Tuesday, February 27, 2007

Fig and Melon Hamantaschen Recipe

Last summer I spent a week in France. It began with a wedding in the Loire Valley, after which we drove to the medieval fortress city of Carcasonne to visit old friends who were managing a bed and breakfast near the village of Marseillette.

One morning the owners of the establishment took us on a boat ride on the Canal du Midi, a waterway completed in 1681 to connect Toulouse and the Mediterranean. It was a significant engineering feat and became a major trade route because it saved travelers from a month-long sail around the pirate-filled waters of the Iberian peninsula. Many businesses grew up on the banks of the canal; now it is primarily used for recreation.

We stopped in a little town for lunch, and on our way back to the boat passed by a small shop to buy jam. Traditionally in France (before the rise of supermarkets and the food industrial complex) people went to a number of stores to purchase their groceries – the boulangerie for bread, the patisserie for pastries, the fromagerie for cheese, the boucherie or charcuterie for meat, the poissionerie for fish, and so on.

A confiturerie sells jam, and this was a tiny establishment with a small retail area and an open kitchen, where a single woman was cooking a big pot of fruit. She had exotic flavors including green tomato, lemon & plum and melon & fig. As a jam-lover I purchased as many jars as I could carry (and they didn’t get confiscated at customs!)

I have had these jams in my fridge for about six months and it was only when I began planning to make hamantaschen for Purim (which falls on March 4 this year) that I realized their destiny. You can use any filling you like for these cookies. Traditional ones are prune or poppy seed, though raspberry, apricot and chocolate chips are also popular.

Makes 30 cookies


2 cups unbleached all-purpose flour
1/3 cup white sugar
1 teaspoon baking powder
1/8 teaspoon salt
4 ounces butter, cut into small cubes
6 ounces cream cheese, cut into small cubes
1 egg
2 teaspoons vanilla extract
1 tablespoon orange juice or water
melon and fig preserve (you can substitute any type of preserve or use chocolate chips)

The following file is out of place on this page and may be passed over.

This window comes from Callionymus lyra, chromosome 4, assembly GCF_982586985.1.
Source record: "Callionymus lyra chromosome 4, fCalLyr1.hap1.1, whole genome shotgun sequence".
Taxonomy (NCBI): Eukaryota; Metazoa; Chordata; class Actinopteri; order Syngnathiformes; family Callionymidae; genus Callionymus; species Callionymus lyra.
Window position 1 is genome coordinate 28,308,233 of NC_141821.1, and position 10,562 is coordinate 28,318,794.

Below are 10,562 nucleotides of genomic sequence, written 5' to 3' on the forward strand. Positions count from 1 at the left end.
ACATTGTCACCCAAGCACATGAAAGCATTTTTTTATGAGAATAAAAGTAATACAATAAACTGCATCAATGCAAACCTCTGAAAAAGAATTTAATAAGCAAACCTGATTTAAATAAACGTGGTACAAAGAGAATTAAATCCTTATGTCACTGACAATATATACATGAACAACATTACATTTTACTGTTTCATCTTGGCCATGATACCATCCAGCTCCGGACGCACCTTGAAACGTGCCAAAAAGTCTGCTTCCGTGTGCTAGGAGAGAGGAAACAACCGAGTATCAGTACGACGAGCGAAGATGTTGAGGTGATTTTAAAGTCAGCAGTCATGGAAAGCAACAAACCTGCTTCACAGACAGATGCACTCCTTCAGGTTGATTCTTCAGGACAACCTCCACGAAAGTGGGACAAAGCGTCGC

1. Preheat the oven to 350 F (175 C). In a large bowl mix flour, sugar, baking powder and salt.
2. Add cubes of butter and cream cheese and incorporate with a pastry blender or pulse in a food processor until the mixture resembles coarse crumbs.
3. In a small bowl beat the egg and vanilla extract.
4. Add the wet mixture to the dry one and form into a dough. You may need to add orange juice or water to bind the dough. Add the liquid sparingly.
5. Divide the dough into two and flatten each into a disk. Refrigerate for one hour or overnight.
6. On a floured surface knead the dough to further incorporate butter and cream cheese cubes.
7. Roll out dough to a 1/4 inch thickness and use a 3 inch circle (or fluted circle) cookie cutter to produce rounds. Re-roll scraps and make as many additional rounds as possible.
8. Put one teaspoon of preserve in the center of each round. If you overfill, the preserve may bubble over during baking. Form into a triangle shape by folding three edges up and pinching in three corners. During baking these corners often unfurl, so make sure you have closed the seams well (while leaving the preserve exposed).
9. Bake for 15-18 minutes or until light golden brown. Check the cookies after 2 or 3 minutes in case the edges unfurl. If this occurs, immediately remove cookies from the oven and reseal the corners. Do this with each batch to ensure that the cookies keep their shape.
10. Hamantaschen can be stored in an airtight container for up to one week.

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